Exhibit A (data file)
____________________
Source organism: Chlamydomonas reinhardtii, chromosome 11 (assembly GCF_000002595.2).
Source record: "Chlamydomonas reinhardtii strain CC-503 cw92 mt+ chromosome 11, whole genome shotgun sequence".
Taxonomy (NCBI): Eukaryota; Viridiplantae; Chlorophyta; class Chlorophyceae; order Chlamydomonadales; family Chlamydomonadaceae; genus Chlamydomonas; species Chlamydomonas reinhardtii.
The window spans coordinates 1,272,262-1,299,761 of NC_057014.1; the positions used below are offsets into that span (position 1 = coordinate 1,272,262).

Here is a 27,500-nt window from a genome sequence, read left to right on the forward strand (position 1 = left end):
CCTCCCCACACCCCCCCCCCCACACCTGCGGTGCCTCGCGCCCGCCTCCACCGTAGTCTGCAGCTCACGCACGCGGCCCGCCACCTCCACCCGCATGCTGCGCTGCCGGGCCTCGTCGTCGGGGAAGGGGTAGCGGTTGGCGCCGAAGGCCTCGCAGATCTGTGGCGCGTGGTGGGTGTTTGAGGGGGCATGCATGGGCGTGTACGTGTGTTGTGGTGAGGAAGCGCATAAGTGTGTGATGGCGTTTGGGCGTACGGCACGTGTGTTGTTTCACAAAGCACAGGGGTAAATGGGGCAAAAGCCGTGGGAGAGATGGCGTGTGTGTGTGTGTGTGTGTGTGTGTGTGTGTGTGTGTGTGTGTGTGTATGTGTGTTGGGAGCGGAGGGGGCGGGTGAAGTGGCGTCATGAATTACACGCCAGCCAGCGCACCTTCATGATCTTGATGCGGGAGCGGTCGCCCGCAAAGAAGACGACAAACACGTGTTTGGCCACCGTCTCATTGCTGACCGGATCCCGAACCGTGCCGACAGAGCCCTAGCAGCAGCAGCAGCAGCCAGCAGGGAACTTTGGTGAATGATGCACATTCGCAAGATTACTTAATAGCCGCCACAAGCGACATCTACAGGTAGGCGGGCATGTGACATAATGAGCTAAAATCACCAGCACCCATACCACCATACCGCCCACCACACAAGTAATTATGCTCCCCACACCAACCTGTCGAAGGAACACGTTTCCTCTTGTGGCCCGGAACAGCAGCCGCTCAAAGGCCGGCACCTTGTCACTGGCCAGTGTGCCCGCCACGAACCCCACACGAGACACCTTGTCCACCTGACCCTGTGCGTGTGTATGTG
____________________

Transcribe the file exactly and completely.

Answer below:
Source organism: Chlamydomonas reinhardtii, chromosome 11 (assembly GCF_000002595.2).
Source record: "Chlamydomonas reinhardtii strain CC-503 cw92 mt+ chromosome 11, whole genome shotgun sequence".
Taxonomy (NCBI): Eukaryota; Viridiplantae; Chlorophyta; class Chlorophyceae; order Chlamydomonadales; family Chlamydomonadaceae; genus Chlamydomonas; species Chlamydomonas reinhardtii.
The window spans coordinates 1,272,262-1,299,761 of NC_057014.1; the positions used below are offsets into that span (position 1 = coordinate 1,272,262).

Here is a 27,500-nt window from a genome sequence, read left to right on the forward strand (position 1 = left end):
CCTCCCCACACCCCCCCCCCCACACCTGCGGTGCCTCGCGCCCGCCTCCACCGTAGTCTGCAGCTCACGCACGCGGCCCGCCACCTCCACCCGCATGCTGCGCTGCCGGGCCTCGTCGTCGGGGAAGGGGTAGCGGTTGGCGCCGAAGGCCTCGCAGATCTGTGGCGCGTGGTGGGTGTTTGAGGGGGCATGCATGGGCGTGTACGTGTGTTGTGGTGAGGAAGCGCATAAGTGTGTGATGGCGTTTGGGCGTACGGCACGTGTGTTGTTTCACAAAGCACAGGGGTAAATGGGGCAAAAGCCGTGGGAGAGATGGCGTGTGTGTGTGTGTGTGTGTGTGTGTGTGTGTGTGTGTGTGTGTGTGTATGTGTGTTGGGAGCGGAGGGGGCGGGTGAAGTGGCGTCATGAATTACACGCCAGCCAGCGCACCTTCATGATCTTGATGCGGGAGCGGTCGCCCGCAAAGAAGACGACAAACACGTGTTTGGCCACCGTCTCATTGCTGACCGGATCCCGAACCGTGCCGACAGAGCCCTAGCAGCAGCAGCAGCAGCCAGCAGGGAACTTTGGTGAATGATGCACATTCGCAAGATTACTTAATAGCCGCCACAAGCGACATCTACAGGTAGGCGGGCATGTGACATAATGAGCTAAAATCACCAGCACCCATACCACCATACCGCCCACCACACAAGTAATTATGCTCCCCACACCAACCTGTCGAAGGAACACGTTTCCTCTTGTGGCCCGGAACAGCAGCCGCTCAAAGGCCGGCACCTTGTCACTGGCCAGTGTGCCCGCCACGAACCCCACACGAGACACCTTGTCCACCTGACCCTGTGCGTGTGTATGTG